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Transport Minister commits to light rail study for Galway



Transport Minister Éamon Ryan has given a commitment in the Dáil that a new study will be commissioned to examine the feasibility of introducing a light rail system in Galway City.

In fact, he said the proposed Cross-City Link bus route – linking the western and eastern suburbs through the city centre – was an “obvious” choice for a light rail route.

However, Minister Ryan said that it would be a “difficult decision” requiring the backing of city councillors and local TDs.

He said next year would be the “appropriate time” to revisit the Galway Transport Strategy as it will mark the sixth anniversary of its publication.

The matter was raised in the Dáil last week by Independent Galway West TD Catherine Connolly during a debate on sustainable transport for the city and county.

She said that alongside Park and Ride facilities for the east and west sides of the city, she wanted to see light rail introduced.

Light rail technology has seen significant technological advances over the past decade, and advocates believe any such system for Galway would be very different to Dublin’s Luas, with lighter, eco-friendly and lower-cost rail cars.

Deputy Connolly told the Dáil: “My preference is for light rail but that is just my preference, as it was among the 24,000 people who signed the petition to ask for a feasibility study. It is all tied in together. The city is destined to grow, as the Minister knows, by an additional 40% under the National Development Plan.”

The Transport Minister gave an assurance that a feasibility study would be carried out and this could happen next year.

“I agree about the merits of a feasibility study for light rail in Galway. We will commission and deliver that. It is best done within the review of the Galway transport strategy which is due next year.

“It would also be done then at a time when, all going well, we will know whether we have got the planning permission through for the cross-link [bus] route,” said the Transport Minister.

He said the planned Cross-City Link bus route – which runs from University Road, over Salmon Weir Bridge, Francis Street and Eglinton Street to Eyre Square, Forster Street, College Road to the Dublin Road – would be the “obvious” one to be upgraded to light rail.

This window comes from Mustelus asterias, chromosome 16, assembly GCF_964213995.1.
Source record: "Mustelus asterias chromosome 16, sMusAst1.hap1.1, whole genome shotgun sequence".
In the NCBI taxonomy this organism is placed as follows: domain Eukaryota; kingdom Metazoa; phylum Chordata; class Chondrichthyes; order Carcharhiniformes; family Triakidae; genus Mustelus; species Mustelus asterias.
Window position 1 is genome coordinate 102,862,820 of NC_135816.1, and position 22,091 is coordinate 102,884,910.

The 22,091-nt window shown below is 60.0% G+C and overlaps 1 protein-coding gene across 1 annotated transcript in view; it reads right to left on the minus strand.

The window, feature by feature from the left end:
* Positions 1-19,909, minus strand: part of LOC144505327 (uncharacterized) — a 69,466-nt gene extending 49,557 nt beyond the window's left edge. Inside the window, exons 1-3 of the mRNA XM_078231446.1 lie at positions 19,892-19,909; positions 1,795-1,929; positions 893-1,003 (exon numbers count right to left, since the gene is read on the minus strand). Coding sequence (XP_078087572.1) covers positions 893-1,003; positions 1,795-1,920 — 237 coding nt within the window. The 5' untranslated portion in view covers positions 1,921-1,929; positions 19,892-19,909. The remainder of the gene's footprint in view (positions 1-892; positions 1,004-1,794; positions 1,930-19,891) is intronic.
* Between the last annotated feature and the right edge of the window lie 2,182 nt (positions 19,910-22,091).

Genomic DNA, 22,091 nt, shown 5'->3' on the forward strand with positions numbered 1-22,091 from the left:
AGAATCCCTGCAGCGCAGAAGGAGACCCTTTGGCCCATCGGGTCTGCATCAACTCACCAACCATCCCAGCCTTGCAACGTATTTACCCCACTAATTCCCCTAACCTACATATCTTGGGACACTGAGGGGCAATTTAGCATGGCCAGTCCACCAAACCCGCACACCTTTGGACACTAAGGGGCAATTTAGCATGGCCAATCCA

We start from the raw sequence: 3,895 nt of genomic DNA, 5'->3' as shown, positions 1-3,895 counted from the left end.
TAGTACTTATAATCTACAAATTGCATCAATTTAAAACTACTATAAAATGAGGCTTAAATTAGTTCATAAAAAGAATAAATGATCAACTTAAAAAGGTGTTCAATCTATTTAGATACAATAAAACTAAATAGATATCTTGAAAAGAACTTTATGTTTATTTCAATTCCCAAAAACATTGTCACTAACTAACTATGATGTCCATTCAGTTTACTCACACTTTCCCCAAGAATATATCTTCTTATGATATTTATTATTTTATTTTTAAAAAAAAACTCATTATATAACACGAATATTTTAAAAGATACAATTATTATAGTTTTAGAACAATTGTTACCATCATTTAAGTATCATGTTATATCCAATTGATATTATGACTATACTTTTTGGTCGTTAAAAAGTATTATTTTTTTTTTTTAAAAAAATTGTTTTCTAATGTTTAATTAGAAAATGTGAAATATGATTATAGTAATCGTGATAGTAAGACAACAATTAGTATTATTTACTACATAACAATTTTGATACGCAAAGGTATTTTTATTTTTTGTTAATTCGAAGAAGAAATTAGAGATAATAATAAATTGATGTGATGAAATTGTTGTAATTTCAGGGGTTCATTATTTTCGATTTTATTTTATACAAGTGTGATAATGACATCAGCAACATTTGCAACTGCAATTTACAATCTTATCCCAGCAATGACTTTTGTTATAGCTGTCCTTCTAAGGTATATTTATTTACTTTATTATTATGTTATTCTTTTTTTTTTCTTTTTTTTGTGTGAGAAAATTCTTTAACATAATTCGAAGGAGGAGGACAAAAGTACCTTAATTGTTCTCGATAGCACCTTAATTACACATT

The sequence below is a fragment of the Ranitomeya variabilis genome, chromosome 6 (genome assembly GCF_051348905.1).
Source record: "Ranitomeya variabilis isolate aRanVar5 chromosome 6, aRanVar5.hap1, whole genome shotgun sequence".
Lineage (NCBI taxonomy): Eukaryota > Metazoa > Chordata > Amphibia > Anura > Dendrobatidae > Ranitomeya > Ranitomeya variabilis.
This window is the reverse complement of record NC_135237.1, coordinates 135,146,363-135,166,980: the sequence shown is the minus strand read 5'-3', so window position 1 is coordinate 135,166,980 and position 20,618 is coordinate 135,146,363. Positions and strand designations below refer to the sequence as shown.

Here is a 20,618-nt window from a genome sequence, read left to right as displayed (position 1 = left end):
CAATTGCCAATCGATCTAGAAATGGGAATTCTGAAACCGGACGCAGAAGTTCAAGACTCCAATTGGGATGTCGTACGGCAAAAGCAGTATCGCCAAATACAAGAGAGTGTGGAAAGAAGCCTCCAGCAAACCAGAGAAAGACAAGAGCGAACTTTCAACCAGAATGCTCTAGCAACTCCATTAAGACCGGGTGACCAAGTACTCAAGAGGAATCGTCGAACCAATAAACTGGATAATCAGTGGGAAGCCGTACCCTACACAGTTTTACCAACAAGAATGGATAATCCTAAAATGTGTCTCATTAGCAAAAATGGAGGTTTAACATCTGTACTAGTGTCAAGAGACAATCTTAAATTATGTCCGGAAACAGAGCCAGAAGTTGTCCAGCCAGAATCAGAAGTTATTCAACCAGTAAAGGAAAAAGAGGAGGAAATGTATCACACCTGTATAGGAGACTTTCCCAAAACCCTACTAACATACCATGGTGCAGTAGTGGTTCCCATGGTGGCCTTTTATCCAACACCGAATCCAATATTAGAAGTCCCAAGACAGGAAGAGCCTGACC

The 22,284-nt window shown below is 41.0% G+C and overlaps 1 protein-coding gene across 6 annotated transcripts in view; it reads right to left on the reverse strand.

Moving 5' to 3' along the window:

The Cross-City Link bus proposal is expected to be submitted to An Bord Pleanála in the second quarter of this year and would take between 12-18 months to construct.

“That would be one obvious route which we could upgrade to the light rail options that a number of people in Galway are now presenting as having real potential,” Minister Ryan said.

“To deliver that requires first and foremost political commitment from the local authority representatives and the Dáil representatives in Galway because it will be a difficult decision.

“It will require the reallocation of space and preference being given to public transport. This would transform the city for the better, but it is never easy.

“It is never easy to change from the current model to a new one but that is the key thing.

“Getting local political buy-in, support and backing for the bus corridor options and for the active travel routes is what we need in Galway more than anything else.

“I think that next year is an appropriate time to look again at the Galway Transport Strategy and review it, given that 2022 will mark its sixth anniversary,” he said.

Deputy Connolly told the Galway City Tribune this week that any data which fed into the transport strategy is now outdated given the country’s climate change commitments and modal changes due to Covid-19.

“Light rail is part of a sustainable solution to Galway’s problems. The city is going to increase in population by 50%, and we should be planning for that,” she said.

In a subsequent written reply to Deputy Connolly, Minister Ryan said: “I agree with the Deputy that given the time that has elapsed since publication of the Galway Transport Strategy, there is a need to review it and take stock of developments since its publication.

“I understand that such a review will commence next year and will allow for consideration again of the issue of light rail but importantly that consideration will take place within the overall framework of the strategy itself,” he said.

Meanwhile, the Gluas committee – which is campaigning for a Very Light Rail (VLR) system for Galway – will hold a webinar on VLR on Tuesday, April 20 at 7pm.

A number of speakers who are experts in the field of VLR will take part. They are from companies involved in such technology and from cities approximately the same size as Galway with similar demographics. A Question and Answer session will complete the free hour-long event.

You can register on


Councillors back bid to ban city centre parking in Galway



From this week’s Galway City Tribune – Councillors have unanimously agreed to ask Transport Minister Eamon Ryan to limit parking to residents only in the city centre.

Pedestrians in the city are being treated like second-class citizens, according to the Mayor, who said cars continued to get the priority on Galway’s streets.